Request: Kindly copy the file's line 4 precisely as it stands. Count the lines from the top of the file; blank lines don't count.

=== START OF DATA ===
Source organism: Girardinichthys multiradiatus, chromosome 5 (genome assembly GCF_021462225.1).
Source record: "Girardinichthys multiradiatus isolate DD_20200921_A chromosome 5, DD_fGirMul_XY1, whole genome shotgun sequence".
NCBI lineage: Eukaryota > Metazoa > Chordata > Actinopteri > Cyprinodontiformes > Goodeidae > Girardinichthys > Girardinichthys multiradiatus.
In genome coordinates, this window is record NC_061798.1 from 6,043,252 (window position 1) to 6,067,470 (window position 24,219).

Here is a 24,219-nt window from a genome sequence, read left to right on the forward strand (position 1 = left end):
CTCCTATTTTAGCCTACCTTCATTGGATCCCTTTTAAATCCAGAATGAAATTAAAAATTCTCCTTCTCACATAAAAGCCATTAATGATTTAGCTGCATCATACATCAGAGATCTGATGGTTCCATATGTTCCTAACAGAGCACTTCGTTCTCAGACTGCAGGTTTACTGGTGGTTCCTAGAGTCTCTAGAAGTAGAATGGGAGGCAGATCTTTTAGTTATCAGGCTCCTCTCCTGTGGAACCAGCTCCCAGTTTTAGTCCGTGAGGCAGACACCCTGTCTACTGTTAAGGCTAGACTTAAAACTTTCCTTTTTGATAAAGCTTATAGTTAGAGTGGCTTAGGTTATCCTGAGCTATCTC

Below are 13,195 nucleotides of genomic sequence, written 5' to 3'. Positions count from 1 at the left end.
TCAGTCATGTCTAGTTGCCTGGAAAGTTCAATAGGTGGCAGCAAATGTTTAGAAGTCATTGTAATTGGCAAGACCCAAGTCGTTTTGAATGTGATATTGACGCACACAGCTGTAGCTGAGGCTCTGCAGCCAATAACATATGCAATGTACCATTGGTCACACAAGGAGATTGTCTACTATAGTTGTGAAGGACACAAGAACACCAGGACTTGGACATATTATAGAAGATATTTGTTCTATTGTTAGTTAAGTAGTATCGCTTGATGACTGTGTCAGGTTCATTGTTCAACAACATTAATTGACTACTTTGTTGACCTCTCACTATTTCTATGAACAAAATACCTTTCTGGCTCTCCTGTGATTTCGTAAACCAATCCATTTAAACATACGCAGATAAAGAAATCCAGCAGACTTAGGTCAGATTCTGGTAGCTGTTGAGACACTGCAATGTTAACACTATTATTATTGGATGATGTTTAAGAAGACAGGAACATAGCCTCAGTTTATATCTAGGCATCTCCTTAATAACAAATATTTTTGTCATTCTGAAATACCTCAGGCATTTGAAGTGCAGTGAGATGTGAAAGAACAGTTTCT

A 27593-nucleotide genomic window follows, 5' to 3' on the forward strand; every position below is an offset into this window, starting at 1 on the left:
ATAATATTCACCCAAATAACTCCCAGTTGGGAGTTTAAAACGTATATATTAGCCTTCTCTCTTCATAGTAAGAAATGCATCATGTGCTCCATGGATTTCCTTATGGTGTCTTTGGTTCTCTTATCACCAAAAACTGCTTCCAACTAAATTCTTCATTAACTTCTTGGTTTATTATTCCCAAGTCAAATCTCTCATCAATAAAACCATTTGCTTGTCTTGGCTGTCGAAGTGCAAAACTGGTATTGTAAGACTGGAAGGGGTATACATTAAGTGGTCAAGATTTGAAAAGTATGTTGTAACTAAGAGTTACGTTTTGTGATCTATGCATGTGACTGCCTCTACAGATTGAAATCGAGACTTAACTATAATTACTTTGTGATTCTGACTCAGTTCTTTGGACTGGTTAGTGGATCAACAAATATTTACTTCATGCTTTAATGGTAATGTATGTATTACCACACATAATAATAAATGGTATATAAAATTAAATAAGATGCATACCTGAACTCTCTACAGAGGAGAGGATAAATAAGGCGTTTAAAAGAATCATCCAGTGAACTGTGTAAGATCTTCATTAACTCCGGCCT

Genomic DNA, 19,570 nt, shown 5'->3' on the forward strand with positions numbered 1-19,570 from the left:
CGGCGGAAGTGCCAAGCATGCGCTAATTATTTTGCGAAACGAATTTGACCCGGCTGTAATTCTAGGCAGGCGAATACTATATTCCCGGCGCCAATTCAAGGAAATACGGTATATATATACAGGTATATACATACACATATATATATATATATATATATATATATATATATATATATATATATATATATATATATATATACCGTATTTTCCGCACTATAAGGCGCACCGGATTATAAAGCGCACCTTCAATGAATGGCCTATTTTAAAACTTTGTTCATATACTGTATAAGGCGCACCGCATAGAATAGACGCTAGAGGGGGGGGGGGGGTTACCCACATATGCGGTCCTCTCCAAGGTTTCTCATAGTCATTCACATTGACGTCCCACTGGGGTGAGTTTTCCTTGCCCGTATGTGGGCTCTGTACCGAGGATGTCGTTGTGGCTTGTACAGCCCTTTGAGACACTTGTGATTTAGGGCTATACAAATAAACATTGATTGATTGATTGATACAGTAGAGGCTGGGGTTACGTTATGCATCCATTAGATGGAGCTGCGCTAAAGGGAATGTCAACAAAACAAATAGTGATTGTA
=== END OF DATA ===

In genome coordinates, this window is record NC_061798.1 from 6,043,252 (window position 1) to 6,067,470 (window position 24,219).